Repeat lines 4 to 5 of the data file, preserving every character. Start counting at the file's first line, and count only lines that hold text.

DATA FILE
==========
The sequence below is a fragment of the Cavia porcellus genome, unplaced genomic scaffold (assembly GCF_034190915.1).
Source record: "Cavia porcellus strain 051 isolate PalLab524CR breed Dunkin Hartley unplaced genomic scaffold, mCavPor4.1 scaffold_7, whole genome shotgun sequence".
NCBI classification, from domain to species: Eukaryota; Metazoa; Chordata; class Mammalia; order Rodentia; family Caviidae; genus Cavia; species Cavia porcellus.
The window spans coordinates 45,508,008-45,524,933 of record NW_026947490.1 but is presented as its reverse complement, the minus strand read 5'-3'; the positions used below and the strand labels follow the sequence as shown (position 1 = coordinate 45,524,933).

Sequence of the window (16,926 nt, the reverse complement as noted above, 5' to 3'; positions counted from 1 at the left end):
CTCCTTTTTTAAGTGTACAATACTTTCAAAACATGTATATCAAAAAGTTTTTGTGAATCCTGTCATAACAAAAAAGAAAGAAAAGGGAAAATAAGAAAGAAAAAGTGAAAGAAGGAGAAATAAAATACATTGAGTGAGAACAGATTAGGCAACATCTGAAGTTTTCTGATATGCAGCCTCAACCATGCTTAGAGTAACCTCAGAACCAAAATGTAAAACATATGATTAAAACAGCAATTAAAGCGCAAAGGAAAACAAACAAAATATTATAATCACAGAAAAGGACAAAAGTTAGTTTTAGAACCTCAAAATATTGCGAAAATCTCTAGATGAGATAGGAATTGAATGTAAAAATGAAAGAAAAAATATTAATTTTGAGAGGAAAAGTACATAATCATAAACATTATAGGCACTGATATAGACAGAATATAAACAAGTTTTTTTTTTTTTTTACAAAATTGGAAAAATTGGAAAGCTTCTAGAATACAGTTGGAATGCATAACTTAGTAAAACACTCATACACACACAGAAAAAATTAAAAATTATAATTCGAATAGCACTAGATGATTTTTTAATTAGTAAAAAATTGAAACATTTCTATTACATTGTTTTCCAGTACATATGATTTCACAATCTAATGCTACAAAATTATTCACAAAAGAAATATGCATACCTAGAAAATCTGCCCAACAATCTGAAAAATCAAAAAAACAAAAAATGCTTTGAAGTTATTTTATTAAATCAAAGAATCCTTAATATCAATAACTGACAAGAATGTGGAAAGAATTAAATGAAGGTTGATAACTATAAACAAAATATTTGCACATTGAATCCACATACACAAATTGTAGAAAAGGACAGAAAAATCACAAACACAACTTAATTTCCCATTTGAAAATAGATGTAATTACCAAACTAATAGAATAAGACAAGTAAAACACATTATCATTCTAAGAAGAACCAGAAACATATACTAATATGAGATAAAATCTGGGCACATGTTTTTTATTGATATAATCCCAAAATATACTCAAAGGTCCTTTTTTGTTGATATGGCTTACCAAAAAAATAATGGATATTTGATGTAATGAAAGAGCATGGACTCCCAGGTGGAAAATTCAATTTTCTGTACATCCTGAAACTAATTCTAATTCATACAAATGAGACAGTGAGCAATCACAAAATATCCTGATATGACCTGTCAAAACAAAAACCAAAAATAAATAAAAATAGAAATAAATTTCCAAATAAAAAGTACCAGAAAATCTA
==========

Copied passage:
The window spans coordinates 45,508,008-45,524,933 of record NW_026947490.1 but is presented as its reverse complement, the minus strand read 5'-3'; the positions used below and the strand labels follow the sequence as shown (position 1 = coordinate 45,524,933).

Sequence of the window (16,926 nt, the reverse complement as noted above, 5' to 3'; positions counted from 1 at the left end):